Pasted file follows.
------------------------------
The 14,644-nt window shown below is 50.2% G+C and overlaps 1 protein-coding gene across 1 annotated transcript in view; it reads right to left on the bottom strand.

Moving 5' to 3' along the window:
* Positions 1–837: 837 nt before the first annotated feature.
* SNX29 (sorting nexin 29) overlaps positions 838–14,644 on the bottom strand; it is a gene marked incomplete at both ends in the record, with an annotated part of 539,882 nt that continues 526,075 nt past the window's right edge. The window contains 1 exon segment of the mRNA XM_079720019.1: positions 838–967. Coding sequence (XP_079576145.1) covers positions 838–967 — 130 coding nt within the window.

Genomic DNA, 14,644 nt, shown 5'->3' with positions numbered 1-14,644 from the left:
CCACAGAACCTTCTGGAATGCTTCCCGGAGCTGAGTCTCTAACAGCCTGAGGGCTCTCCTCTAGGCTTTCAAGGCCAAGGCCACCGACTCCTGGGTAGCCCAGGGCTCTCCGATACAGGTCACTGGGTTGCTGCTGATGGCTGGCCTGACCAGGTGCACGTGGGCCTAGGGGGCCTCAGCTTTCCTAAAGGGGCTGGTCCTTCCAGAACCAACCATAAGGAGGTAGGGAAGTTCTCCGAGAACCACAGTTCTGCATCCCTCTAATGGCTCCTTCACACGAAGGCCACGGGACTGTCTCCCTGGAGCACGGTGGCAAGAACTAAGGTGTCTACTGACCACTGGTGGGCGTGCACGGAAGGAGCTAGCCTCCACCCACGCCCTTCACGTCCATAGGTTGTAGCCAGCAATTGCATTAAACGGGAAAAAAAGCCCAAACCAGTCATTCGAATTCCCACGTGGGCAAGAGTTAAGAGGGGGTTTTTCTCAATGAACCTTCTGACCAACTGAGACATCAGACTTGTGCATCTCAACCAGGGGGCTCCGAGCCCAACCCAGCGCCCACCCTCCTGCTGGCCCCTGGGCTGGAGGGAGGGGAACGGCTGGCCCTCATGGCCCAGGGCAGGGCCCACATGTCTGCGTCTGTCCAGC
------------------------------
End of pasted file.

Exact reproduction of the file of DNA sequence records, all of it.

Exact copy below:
The 14,644-nt window shown below is 50.2% G+C and overlaps 1 protein-coding gene across 1 annotated transcript in view; it reads right to left on the bottom strand.

Moving 5' to 3' along the window:
* Positions 1–837: 837 nt before the first annotated feature.
* SNX29 (sorting nexin 29) overlaps positions 838–14,644 on the bottom strand; it is a gene marked incomplete at both ends in the record, with an annotated part of 539,882 nt that continues 526,075 nt past the window's right edge. The window contains 1 exon segment of the mRNA XM_079720019.1: positions 838–967. Coding sequence (XP_079576145.1) covers positions 838–967 — 130 coding nt within the window.

Genomic DNA, 14,644 nt, shown 5'->3' with positions numbered 1-14,644 from the left:
CCACAGAACCTTCTGGAATGCTTCCCGGAGCTGAGTCTCTAACAGCCTGAGGGCTCTCCTCTAGGCTTTCAAGGCCAAGGCCACCGACTCCTGGGTAGCCCAGGGCTCTCCGATACAGGTCACTGGGTTGCTGCTGATGGCTGGCCTGACCAGGTGCACGTGGGCCTAGGGGGCCTCAGCTTTCCTAAAGGGGCTGGTCCTTCCAGAACCAACCATAAGGAGGTAGGGAAGTTCTCCGAGAACCACAGTTCTGCATCCCTCTAATGGCTCCTTCACACGAAGGCCACGGGACTGTCTCCCTGGAGCACGGTGGCAAGAACTAAGGTGTCTACTGACCACTGGTGGGCGTGCACGGAAGGAGCTAGCCTCCACCCACGCCCTTCACGTCCATAGGTTGTAGCCAGCAATTGCATTAAACGGGAAAAAAAGCCCAAACCAGTCATTCGAATTCCCACGTGGGCAAGAGTTAAGAGGGGGTTTTTCTCAATGAACCTTCTGACCAACTGAGACATCAGACTTGTGCATCTCAACCAGGGGGCTCCGAGCCCAACCCAGCGCCCACCCTCCTGCTGGCCCCTGGGCTGGAGGGAGGGGAACGGCTGGCCCTCATGGCCCAGGGCAGGGCCCACATGTCTGCGTCTGTCCAGC